POST-Prandial BG's just won't cooperate

So, we’re on our 3rd successful POD now and we feel that his sugars are coming under control…even if just a little! We’ll take what we can get. We are seeing many more “level” areas…or relatively level, for sometimes 8 to 10 hours at a time (mostly when he’s fasting…which makes sense, during the night.)

Our biggest problem right now are post-meal highs. It seems that no matter how we adjust bolus insulin, timing between bolus and meals, extended bolus, etc., the spikes never seem to be remedied.

Our Doctor’s have him on a 1:30 ratio, but we’ve taken that down to 1:24 because the spikes were just astronomical…we’re talking above 400 “High” and staying there for hours. Although the spikes are now getting lower, it’s a little unsettling to “need” so much bolus for a meal, for a 2 year toddler to avoid spiking over 300! We are already giving, now, 1 unit for every 24 carbs, or .5 for every 12 carbs.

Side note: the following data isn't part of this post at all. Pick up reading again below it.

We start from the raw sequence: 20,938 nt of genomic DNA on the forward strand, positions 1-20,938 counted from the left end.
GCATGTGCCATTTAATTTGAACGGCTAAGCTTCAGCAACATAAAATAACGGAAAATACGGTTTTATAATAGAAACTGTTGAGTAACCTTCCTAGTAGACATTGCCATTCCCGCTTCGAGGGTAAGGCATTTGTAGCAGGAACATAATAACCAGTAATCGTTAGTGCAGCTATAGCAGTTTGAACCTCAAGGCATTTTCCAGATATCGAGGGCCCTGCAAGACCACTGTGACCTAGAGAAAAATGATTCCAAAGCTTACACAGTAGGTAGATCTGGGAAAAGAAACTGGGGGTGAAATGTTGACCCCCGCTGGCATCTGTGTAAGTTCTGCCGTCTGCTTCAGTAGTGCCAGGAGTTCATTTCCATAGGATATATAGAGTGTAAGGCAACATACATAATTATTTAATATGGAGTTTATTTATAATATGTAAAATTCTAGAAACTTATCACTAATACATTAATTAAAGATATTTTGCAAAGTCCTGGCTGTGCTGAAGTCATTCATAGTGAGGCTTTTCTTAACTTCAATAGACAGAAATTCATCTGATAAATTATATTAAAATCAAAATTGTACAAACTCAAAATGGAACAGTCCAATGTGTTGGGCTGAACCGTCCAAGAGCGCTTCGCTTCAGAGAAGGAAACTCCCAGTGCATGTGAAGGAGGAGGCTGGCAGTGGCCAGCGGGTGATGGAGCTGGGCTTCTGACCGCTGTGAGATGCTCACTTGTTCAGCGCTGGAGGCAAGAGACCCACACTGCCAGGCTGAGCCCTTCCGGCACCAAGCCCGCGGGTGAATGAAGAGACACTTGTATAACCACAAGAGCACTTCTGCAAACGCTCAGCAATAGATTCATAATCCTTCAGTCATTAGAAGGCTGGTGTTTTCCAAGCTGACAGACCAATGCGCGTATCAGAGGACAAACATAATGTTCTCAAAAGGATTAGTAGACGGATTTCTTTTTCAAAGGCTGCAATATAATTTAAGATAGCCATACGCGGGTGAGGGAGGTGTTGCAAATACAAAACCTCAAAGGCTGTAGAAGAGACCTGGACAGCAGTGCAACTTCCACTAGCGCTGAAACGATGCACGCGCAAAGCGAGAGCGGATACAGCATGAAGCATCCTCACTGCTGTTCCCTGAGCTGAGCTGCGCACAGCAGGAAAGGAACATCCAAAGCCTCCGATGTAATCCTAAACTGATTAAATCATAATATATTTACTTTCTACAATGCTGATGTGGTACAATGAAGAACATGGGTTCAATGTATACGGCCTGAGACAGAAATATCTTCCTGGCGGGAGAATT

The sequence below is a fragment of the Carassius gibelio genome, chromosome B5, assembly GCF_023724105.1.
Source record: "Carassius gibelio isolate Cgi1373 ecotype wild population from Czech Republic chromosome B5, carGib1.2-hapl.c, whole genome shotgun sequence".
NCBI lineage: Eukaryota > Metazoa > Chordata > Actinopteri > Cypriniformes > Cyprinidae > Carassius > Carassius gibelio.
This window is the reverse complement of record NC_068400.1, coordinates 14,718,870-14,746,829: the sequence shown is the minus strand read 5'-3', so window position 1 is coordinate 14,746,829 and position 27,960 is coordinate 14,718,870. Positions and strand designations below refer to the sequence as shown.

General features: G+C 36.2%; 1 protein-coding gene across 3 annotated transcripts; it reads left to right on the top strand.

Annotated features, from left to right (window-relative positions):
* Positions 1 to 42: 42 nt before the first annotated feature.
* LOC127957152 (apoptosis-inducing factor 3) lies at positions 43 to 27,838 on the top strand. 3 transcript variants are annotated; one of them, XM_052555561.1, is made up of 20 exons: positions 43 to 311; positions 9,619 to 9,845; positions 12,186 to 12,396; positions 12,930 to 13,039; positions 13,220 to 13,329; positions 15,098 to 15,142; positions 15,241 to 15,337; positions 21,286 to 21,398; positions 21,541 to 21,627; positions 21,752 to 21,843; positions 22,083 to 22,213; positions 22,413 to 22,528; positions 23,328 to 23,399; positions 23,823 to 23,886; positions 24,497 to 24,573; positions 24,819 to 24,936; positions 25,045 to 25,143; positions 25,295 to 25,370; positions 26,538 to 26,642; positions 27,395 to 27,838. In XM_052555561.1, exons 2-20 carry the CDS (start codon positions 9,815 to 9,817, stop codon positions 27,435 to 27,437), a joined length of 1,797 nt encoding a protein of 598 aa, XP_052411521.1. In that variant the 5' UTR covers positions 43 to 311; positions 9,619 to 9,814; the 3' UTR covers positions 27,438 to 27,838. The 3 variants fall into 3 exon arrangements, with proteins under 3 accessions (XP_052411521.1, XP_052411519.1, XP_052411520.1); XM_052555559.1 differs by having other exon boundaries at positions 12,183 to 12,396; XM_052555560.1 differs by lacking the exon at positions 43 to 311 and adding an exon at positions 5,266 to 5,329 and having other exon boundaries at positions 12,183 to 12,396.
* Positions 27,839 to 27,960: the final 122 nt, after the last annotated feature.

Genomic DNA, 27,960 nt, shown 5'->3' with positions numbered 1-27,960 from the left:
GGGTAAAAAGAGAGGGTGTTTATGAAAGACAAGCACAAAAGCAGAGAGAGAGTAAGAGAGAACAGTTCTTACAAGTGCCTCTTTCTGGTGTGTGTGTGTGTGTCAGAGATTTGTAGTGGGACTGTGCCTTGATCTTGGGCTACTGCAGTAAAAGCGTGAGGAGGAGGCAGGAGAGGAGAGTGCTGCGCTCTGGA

We’ve extended bolus over a 1 hour, 1.5, 2 hour, 2.5 and 3 hour period and tested various insulin levels, often times correcting far above what’s recommended…yet we still get this huge spike after meals.

Let me give you today’s example to illustrate. I took pictures of the day’s activities that I’ll be including, with comments. If someone sees something obvious jumping out that we may be doing wrong, we’re always listening for advice!

So, last night his POD was expired at 2330. So, since he doesn’t need insulin during the nights, and since he was an easy 130 during the night, I removed the old POD while he slept (at 0532), and we planned on installing the new pod sometime early morning. As you can see, the new POD was installed and activated on 1017 this morning and the “daytime” basal insulin regimen kicked off of .10u/hr.

Here’s his current basal daily regimen:

Here’s what his sugars have looked like today so far.:


(as you can see, lots of time “in range”, but two big spikes…AFTER MEALS.

…and here is a zoomed in pic of his most recent spike:

Here is how we bolus’d Liam today so far: